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Last Updated: Tuesday, 24 January 2006, 23:37 GMT
Outsourcing firms eye new markets
By Tim Weber
Business editor, BBC News website, in Davos

Shoppers pass a statue in Shanghai
Companies are keen to attract shoppers in countries such as China

Company bosses say cost cutting is not the main reason for outsourcing anymore.

Instead they are focusing on winning new customers in emerging markets like Brazil, Russia, India and China, a survey by consulting firm PricewaterhouseCoopers suggests.

China is seen as the most promising market, with nearly four fifths of all companies planning to sell their products there.

And nearly two-thirds of chief executives believe that globalisation is not just unstoppable, but also good for their company.

"Globalisation is widely viewed as an (attempt) to take advantage of low costs, but chief executives tells us that now it is more about accessing markets and getting new customers," said Samuel DiPiazza, the chief executive of PricewaterhouseCoopers International.

Just 12% of the executives interviewed believe that globalisation will have a 'somewhat negative' or 'very negative' impact on their organisation.

Regulation and corruption

Even bosses in developing countries are upbeat about globalisation.

"They are unanimous that it's not a threat but an opportunity; they worry less about multinationals coming into their market, but look forward to getting better access to new markets," Mr DiPiazza said.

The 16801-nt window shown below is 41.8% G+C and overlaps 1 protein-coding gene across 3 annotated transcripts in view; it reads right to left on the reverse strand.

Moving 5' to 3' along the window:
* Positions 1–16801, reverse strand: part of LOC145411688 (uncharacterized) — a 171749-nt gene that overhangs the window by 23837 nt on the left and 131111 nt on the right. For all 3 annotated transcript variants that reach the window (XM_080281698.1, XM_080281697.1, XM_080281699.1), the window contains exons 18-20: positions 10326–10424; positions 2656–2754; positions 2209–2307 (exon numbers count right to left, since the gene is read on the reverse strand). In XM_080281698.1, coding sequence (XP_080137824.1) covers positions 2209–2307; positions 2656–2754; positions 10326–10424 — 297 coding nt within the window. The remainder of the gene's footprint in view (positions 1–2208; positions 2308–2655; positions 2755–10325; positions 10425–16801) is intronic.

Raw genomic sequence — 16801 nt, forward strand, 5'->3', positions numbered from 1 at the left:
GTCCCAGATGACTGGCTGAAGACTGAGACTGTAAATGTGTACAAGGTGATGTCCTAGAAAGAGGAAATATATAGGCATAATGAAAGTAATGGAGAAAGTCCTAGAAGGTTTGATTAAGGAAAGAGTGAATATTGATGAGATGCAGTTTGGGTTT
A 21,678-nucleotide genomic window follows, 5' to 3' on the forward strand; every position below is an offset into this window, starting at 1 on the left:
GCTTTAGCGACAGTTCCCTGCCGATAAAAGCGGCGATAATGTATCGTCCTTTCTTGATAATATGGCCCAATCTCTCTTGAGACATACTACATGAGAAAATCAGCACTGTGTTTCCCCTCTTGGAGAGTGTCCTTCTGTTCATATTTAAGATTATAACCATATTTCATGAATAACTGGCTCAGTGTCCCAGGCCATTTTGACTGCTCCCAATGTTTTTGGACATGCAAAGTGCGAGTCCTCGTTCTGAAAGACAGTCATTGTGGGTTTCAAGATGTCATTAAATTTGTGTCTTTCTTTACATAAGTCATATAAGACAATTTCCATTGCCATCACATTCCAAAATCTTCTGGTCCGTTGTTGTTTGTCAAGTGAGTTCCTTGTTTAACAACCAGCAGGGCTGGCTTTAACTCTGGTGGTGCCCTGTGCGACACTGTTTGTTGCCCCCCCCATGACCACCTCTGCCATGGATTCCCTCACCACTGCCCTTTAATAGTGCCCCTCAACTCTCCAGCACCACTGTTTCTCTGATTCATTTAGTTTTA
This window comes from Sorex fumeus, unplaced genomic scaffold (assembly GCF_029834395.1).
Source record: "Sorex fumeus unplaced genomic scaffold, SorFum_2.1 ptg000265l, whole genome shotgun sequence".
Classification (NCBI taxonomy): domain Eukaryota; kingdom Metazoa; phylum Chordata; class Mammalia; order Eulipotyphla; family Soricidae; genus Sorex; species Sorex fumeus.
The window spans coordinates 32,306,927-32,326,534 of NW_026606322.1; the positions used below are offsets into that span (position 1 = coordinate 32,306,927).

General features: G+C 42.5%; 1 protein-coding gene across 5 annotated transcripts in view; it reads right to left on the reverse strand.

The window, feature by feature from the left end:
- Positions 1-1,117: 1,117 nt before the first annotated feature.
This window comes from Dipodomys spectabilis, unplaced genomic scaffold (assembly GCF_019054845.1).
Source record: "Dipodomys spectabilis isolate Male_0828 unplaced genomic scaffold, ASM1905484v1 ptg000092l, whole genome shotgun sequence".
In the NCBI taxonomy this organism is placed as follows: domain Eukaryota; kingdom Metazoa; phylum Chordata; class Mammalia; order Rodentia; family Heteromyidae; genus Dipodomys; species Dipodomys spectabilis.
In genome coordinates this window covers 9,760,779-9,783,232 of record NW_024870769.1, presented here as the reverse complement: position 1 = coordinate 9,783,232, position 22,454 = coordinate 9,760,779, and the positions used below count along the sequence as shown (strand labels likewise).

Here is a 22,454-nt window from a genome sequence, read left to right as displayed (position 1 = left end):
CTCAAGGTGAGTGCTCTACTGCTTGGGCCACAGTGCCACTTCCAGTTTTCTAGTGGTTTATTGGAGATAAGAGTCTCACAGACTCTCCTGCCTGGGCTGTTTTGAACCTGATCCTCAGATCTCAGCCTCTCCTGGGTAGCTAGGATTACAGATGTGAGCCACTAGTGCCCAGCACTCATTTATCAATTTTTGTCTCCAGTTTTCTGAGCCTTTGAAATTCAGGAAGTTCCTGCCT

It is the burden on business where the bosses in the developed and developing nations differ.

In industrialised nations, too much regulation and trade barriers top the list of complaints.

Corruption and poor education and health systems are the biggest worries of chief executives in developing countries.

China first

Much of global investment has been focused on the so-called BRIC countries - Brazil, Russia, India and China - a term first coined by investment bank Goldman Sachs.

But the survey's findings shatter several widely held assumptions about the motives.

While nearly half of all firms say that lower costs is one of the factors driving their decision to do business in these countries, about three quarters hope to get access to new customers.

Among the BRIC countries, unsurprisingly most corporate attention is focused on China.

Nearly four fifths of companies have a strategy to enter the Chinese market, while 55% hope to sell there within the next three years.

India came second, with 64% of companies seeing "significant market opportunities", while less than half identify such opportunities in Brazil and Russia .

"Until recently, when people thought about China it was about making things cheaply and sell them to the West," says Kieran Poynter, the chairman of PwC UK. "Today they see a billion people that are getting richer and who represent a consumer market."

India, meanwhile, is rated highly for its highly skilled workforce.

PricewaterhouseCoopers interviewed for the survey 1,410 chief executives in 45 countries during the last three months of 2005.

Of the chief executives surveyed, 25% worked for companies with a turnover of $1bn a year and more, while half were leading firms that had a turnover of less than $500m.


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